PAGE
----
Choosing a platform may have been simple in the past, but given the wide variety of new devices which function as computers the choice has become more difficult, and Windows 8 hopes to eliminate some of the obstacles that steered consumers into purchasing software from Microsoft’s competitors.
While Apple consumers find themselves with innumerable applications at their fingertips on a myriad of mobile devices, Microsoft has lost industry ground in the tablet and touch screen markets. Windows 8 hopes to lure application developers, aiming to offer consumers as great a variety as is currently offered on their competitors’ platforms (Reuters).
The new operating system seeks not only to enter the tablet and smart phone scenes, but to address the criticisms of its users by restoring some greatly missed features which disappeared with former versions such as Windows XP. Among the most popularly requested returns is the “ribbon” which was no longer used in Explorer starting with Vista, and which in 8 is currently set to include tabs named Home, Share, View, and Manage. The “up” function which allowed users to navigate one tier upward in the folder scheme is also meant to be re-added.
Additionally, the long standing partnership of the Windows PC equipped with Intel processors sees itself in danger with the coming of Windows 8; the development stage operating system aims to also function with ARM architecture, which is a low-power processor type found in most modern mobile devices ranging from PDAs, MP3 players, tablets, handheld games and smart phones (Washington Post).
While making this version of Windows more flexible for different devices was a major scope, other changes to frustrating aspects of operating systems were addressed also, including faster boot speeds and navigation.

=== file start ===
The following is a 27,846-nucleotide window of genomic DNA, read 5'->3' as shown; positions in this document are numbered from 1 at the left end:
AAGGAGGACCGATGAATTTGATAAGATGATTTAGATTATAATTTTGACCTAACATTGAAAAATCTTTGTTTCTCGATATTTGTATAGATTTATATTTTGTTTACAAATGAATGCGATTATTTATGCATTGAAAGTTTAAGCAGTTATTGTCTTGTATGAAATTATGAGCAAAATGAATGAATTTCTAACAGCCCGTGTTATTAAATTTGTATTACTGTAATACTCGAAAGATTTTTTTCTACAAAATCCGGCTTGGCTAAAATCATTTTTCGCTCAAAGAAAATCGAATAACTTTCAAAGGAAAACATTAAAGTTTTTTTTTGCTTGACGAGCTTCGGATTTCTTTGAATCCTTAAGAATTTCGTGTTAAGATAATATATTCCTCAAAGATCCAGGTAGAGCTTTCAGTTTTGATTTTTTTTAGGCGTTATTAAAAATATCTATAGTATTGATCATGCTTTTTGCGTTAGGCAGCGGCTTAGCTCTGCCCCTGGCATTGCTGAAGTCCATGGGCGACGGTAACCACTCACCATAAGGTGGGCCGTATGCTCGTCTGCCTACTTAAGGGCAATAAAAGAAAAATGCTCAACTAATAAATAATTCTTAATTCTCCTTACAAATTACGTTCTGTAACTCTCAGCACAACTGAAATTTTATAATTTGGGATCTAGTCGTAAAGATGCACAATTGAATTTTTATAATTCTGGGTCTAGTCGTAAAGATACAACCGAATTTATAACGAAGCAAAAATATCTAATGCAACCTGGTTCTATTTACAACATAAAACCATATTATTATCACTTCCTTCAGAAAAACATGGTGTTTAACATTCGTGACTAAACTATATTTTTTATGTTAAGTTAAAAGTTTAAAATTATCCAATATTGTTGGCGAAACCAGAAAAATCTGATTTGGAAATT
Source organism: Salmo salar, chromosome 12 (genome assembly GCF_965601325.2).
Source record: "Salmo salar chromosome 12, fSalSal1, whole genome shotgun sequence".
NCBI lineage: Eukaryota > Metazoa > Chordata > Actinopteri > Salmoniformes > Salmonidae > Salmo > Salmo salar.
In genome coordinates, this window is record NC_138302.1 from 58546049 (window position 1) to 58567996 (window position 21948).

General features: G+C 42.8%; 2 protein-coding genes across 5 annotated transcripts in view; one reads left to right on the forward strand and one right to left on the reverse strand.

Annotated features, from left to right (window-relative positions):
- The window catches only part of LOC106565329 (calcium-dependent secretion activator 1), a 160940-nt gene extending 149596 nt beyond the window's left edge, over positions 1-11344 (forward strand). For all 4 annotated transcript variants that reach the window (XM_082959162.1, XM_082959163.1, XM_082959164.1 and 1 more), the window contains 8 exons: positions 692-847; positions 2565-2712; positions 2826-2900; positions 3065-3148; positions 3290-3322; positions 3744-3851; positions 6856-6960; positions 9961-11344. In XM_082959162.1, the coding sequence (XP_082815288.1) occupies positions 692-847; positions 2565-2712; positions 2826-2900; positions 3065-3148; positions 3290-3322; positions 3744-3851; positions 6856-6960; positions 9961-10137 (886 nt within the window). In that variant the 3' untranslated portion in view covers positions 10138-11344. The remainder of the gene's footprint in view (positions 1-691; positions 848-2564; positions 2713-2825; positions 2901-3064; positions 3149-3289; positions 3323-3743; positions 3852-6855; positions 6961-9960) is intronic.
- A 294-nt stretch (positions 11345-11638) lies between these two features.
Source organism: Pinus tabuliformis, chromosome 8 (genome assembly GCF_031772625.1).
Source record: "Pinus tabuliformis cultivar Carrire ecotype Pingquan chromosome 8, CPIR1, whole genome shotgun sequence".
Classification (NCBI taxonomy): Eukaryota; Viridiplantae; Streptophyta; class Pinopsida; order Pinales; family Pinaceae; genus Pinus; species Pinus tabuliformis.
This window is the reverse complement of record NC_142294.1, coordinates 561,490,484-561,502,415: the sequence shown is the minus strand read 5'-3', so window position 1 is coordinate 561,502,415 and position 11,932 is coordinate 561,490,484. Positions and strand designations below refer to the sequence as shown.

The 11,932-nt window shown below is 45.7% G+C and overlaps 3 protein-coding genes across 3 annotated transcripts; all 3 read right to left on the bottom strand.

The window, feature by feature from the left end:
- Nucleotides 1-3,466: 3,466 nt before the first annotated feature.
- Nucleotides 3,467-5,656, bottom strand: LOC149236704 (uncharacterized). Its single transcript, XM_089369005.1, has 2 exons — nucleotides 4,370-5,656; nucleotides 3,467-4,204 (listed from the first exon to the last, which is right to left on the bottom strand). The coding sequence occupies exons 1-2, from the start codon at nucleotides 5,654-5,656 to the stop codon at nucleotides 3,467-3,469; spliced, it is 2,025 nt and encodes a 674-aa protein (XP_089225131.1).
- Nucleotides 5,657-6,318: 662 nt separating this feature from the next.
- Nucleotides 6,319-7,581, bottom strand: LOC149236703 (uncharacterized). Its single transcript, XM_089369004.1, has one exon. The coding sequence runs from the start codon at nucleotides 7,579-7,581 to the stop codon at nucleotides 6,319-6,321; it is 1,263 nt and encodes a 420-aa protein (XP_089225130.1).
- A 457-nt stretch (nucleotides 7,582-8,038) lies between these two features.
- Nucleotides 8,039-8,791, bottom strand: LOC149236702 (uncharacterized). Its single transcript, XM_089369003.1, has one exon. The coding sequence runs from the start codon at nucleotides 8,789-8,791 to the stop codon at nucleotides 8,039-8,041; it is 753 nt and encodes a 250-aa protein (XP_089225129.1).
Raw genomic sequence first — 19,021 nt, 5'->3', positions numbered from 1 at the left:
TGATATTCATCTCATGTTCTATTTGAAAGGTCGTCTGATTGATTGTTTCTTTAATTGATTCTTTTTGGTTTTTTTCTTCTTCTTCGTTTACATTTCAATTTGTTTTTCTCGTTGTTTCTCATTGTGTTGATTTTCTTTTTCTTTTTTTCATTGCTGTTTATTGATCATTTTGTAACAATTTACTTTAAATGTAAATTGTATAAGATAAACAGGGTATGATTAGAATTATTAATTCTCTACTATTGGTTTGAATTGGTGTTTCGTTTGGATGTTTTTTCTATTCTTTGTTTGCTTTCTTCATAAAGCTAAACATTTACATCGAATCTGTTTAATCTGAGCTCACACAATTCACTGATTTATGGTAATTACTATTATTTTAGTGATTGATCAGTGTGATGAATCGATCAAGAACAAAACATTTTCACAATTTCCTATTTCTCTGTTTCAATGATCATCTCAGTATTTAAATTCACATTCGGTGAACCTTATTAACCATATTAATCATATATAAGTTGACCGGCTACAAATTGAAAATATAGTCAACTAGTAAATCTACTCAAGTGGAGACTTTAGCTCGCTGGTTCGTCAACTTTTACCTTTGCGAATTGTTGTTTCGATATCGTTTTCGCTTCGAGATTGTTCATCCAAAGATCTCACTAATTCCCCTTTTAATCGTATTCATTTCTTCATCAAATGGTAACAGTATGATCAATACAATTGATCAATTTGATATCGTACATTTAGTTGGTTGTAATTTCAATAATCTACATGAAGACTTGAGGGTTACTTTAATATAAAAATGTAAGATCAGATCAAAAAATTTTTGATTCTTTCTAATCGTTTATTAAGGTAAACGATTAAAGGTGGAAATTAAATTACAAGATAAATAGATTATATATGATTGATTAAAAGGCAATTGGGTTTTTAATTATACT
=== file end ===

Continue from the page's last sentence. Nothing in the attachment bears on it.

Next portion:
The Windows 8 user interface is set to be based on a grouping of tiles, larger than icons and with the idea that each would include more personalization and information about the application within the greater allotment of space. The tiles would take the place of the familiar Start Menu and introduce a new ability for apps to share screen space.
While the interface is being touted as designed foremost for touch navigation, Julie Larson-Green, the Corporate Vice-President of Windows Experience, states in her article on the Microsoft News site that it will be equally powerful and simple for traditional mouse and keyboard users.
Many interested websites and computer news publications agree that while the software giant is typically secretive of its release dates, a common interpretation of comments by Microsoft’s VP for Strategic and Emerging Business Development Dani Lewin seem to indicate that the current projected release date for the new OS would be the fall of 2012.
Whether Windows 8 takes the market by storm and paves the road for Microsoft to be a real competitor on the mobile and low-power device software scene remains to be determined, but one thing is certain: as the world of personal computing changes forms, it is imperative for this industry leader to adapt, innovate and expand, and Windows 8 seeks to accomplish just that.